(A Shaggy Dog Poem)

Some words unnerve like people do,
confusing with their promise.
Your sudden visit, from the blue,
brings to mind a case in point:
that shifty word, ballata.

Is it the new "forbidden dance"?
A folk song from the Renaissance?
An ancient form of martial art?
A secret left-wing movement?
("My comrades in the ballata,
tonight we liberate Minsk!")
Perhaps it is a native grain?
A kind of prehistoric fish?
Or just some gutter expletive?
("You son of a ballata!")

Then I learned, in World War II
rubber had become so scarce,
they tried a gummy substitute
to fill the core of baseballs.
It had the name ballata.
But when a bat touched these balls,
their sole trajectory was down.
They didn't bounce; they hugged the ground.
Two strikes and ballata was out.

Which takes my rambling thoughts to you--
so casual, just passing through.
It seems, how long, a hundred years
since last I saw you in the flesh.
Your rose has given up some bloom;
my plant stays firmly potted.
Yet though it's bottom of our ninth,
I hear the National Anthem.
My ump cries out Play ball!

Each time I sidle to the plate,
you stare me down from the mound.
What you pitch, I still can't touch.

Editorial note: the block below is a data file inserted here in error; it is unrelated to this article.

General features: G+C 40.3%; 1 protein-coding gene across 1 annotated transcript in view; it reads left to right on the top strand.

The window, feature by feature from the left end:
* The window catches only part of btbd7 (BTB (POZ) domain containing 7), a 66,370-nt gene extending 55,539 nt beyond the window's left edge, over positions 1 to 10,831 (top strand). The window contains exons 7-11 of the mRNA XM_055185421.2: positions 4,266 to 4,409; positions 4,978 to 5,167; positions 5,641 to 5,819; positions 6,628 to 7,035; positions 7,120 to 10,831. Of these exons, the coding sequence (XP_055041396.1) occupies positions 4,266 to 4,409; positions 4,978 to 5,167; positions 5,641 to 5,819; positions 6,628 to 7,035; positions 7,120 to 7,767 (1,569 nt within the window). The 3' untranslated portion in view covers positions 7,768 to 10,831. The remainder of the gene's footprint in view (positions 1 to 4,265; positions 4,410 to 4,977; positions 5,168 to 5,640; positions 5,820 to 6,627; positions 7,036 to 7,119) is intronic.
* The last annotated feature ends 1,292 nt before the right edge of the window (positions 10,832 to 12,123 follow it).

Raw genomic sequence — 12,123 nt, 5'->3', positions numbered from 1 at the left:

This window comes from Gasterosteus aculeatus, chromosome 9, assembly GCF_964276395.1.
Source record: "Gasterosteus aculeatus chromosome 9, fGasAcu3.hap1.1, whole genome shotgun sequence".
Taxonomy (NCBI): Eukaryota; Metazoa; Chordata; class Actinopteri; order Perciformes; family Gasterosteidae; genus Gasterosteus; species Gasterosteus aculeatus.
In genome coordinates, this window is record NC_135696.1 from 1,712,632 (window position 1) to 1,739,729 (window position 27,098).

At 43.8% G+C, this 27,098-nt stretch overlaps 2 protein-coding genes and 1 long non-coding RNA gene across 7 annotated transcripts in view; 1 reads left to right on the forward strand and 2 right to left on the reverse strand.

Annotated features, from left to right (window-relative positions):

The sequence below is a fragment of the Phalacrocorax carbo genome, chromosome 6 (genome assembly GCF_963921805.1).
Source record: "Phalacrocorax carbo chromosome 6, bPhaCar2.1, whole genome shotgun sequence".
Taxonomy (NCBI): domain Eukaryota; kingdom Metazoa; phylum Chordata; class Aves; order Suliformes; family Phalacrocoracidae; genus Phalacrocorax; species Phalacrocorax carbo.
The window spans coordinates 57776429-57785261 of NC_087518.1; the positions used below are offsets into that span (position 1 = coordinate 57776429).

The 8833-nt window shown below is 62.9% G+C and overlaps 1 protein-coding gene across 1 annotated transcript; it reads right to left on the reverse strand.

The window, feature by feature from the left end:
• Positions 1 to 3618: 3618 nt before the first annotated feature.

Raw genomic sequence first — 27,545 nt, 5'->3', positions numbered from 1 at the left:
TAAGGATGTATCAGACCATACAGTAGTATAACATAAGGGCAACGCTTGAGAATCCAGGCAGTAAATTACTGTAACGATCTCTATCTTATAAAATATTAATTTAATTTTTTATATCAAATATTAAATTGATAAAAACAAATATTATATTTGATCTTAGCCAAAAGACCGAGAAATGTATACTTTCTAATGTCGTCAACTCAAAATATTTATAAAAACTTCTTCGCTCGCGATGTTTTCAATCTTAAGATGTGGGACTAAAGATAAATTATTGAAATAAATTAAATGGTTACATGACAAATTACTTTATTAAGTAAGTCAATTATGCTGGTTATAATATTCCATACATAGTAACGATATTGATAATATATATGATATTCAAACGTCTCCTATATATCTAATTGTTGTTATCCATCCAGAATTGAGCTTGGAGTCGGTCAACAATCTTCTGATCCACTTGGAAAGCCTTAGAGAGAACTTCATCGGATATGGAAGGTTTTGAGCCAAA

Your infinite variety
of curves and biting sliders,
they tie me up inside.
And then, my final turn at bat
(Bronx cheers raining from the crowd;
redemption one good poke away),
my mind wanders from the game.
The ball, the bat, a cloudless sky.
See the fences disappear˙
the players float like balloons˙
the fans peel off all their clothes
and throw them as confetti.
Everything is possible
save for hitting that damn ball.

Strike three called, while I dream.
Baseball is a subtle game;
less subtle, by half, than freedom.
You taught me love in absence.
Even more, in defiance
of simple cause and effect...
of history and tendency...
of box scores and their tabled truth.
At times I'm almost grateful,
if gratitude could show its face
below the Mendoza Line.

For you, nostalgia has its charm;
for me, I live in present tense.
I need new words to close the loop,
to make sense as you vanish.
So, remember this when we part:
You've been, you are, you always will
be the ballata of my heart.

Novemeber 1998; last revised July 1999
Copyright © 1999 by Thomas Guarnera

THOMAS GUARNERA is a marketing manager by day, would-be poet by night, and baseball fan 24 hours a day. He lives in New Jersey with his wife and two children, residing in the same town as Phil Rizzuto (holy cow)! Thomas has published in e-mail magazines and reads frequently in the New York metropolitan area. A lifelong Mets fan, he still has flashbacks to 1969, being in the stands for Tom Seaver's 8 1/3 innings of perfect game against the Chicago Cubs.

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Thomas Guarnera Poetry
Published: April 14, 2000
Copyright © 2000 by the Cosmic Baseball Association